Hildur Guðnadóttir is a gifted Icelandic cellist who is best known for her collaborations with Pan Sonic and post rock group múm. Along with múm, Sigur Rós, Jóhann Jóhannsson and Skúli Sverrisson, Guðnadóttir has helped breathe life into Iceland’s vibrant experimental music scene. “Without Sinking” —her second solo album and her first on the Touch label— is a wonderful addition, one that cements her status among this group of gifted musician-composers. In “Without Sinking”, she’s produced a deeply moving album that should reach a large audience—from orchestral music enthusiasts to fans of experimental electronica.
The album features Guðnadóttir’s cello, which is layered, lightly processed, and overdubbed to create a rich and melancholy musical tapestry. Collaborations with Skúli Sverrisson, Jóhann Jóhannsson, and Guðni Franzson are integrated in an organic way, matching the cello’s somber tone and creating a sense of slow movement.
Guðnadóttir aimed to create an album that contrasted lighter, spacious compositions with denser and heavier compositions. She sought, in her own words, “to create a sky and cloud-like feeling” throughout the album. Lighter compositions foreground individual notes that float, Guðnadóttir states, “like single clouds in a clear sky.” These are contrasted by denser compositions that seek to evince a “more thundercloud-like” feeling. There is a pensive, somber, and almost wintry touch to most of the compositions. So even though she describes her aim as creating a sky and cloud-like feeling, perhaps it is more apt to state that her album conjures images of frigid and inaccessible—but beautiful—arctic landscapes.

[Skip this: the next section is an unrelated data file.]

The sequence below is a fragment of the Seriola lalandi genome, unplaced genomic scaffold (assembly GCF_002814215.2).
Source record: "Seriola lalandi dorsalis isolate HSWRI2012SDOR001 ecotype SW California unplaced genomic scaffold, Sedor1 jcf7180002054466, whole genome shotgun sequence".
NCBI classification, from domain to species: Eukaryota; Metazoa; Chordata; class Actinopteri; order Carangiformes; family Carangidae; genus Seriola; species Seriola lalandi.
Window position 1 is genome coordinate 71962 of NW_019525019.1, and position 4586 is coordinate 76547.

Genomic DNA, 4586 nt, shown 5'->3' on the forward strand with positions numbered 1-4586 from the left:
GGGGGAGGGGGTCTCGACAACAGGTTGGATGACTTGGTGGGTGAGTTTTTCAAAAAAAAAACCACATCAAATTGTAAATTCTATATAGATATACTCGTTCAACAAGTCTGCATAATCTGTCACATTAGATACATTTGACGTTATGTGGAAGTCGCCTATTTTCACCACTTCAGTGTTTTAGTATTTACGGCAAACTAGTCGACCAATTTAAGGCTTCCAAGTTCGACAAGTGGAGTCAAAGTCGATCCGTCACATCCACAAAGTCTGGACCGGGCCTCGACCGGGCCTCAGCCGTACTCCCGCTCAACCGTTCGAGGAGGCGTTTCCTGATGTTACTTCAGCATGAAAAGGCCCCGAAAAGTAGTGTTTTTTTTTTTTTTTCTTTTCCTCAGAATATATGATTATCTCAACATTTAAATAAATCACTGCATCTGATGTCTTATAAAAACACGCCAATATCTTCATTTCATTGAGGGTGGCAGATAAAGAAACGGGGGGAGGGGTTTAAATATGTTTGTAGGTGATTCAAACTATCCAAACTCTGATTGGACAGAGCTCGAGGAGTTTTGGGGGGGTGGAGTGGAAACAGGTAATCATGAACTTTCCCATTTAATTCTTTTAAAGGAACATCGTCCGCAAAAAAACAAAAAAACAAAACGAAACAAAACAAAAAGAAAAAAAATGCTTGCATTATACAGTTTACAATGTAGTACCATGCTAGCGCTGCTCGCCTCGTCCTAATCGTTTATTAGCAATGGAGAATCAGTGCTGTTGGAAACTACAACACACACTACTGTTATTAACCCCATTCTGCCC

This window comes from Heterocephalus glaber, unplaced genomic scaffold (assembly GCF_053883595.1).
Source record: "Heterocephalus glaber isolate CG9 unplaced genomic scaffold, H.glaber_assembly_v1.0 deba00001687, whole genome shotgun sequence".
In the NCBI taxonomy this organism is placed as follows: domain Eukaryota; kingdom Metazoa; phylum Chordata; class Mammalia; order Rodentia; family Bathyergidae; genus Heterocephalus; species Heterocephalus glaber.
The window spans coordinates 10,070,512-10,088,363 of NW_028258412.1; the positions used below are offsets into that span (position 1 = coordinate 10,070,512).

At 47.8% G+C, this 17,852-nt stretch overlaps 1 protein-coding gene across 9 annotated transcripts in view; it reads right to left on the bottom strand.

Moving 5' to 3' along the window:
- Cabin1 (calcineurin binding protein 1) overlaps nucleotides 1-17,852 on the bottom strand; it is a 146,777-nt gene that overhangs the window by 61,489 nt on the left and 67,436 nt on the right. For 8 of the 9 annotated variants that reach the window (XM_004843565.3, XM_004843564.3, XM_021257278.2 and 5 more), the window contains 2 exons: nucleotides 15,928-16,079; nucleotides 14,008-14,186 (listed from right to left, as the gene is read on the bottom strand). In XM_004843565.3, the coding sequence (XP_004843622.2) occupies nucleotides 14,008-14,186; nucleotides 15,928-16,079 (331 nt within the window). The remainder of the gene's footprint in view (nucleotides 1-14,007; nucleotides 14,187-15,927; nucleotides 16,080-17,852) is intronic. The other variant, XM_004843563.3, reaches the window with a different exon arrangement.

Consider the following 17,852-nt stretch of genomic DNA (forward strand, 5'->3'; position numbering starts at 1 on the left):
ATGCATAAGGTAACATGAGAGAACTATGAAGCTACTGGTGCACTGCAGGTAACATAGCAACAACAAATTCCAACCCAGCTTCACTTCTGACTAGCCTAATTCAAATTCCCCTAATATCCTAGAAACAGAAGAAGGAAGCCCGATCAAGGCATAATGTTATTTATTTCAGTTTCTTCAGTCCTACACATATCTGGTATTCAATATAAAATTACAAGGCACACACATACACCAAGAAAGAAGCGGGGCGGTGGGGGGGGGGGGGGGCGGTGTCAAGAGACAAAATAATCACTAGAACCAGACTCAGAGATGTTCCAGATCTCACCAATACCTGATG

“Without Sinking”, as such, was never intended to feature memorable musical phrases. There are few identifiable “hooks.” In fact, only a few tracks have clear melodic lines—“Erupting Light,” “Opaque,” “Ascent,” and “Into Warmer Air.” Some might find this disconcerting, as compositions lacking strong melodic progressions seem better fit for cinematic scores than for a standalone album. But this only adds to the album’s aesthetic charm. By creating compositions that emphasize space and depth, Guðnadóttir draws the listener into Without Sinking’s emotional musical landscape.
She hooked me immediately. The album’s first track, “Elevation,” features a languid cello build over a soft, pulsing background. While slow, “Elevation” is both graceful and beautiful in its restraint. The following two tracks, “Overcast” and “Erupting Light,” continue this sense of unhurried build. With “Ascent,” perhaps my favourite track, Guðnadóttir explores both the cello’s lower and higher registers to dramatic effect. In its higher register, the cello moans a melancholic but gorgeous tone, reminding me why I see the cello as the king of string instruments. Other excellent tracks include “Opaque” and “Into Warmer Air.” In both of these tracks, Guðnadóttir quickens the pace and shapes a percussive background, over which the cries of her cello seem to soar.
Without Sinking is a fantastic album. It is deeply engaging, and is cohesive in its musical narrative. Run, don’t walk, to your nearest store to pick it up. [Jeremy Yellen]
released October 27, 2013
Composed and recorded by Hildur Ingveldardóttir Gudnadóttir in Berlin and Reykjavík. Hildur played cello, zither, processors and voice.
Additional recordings by Skúli Sverrisson; bass and processors on all tracks except track 7, Jóhann Jóhannsson; organs and processors on tracks 2, 3 and 9 and Gudni Franzson; clarinet and bass clarinet on tracks 7 and 10.
Cello no. 49 was made by David Wiebe in 1991.
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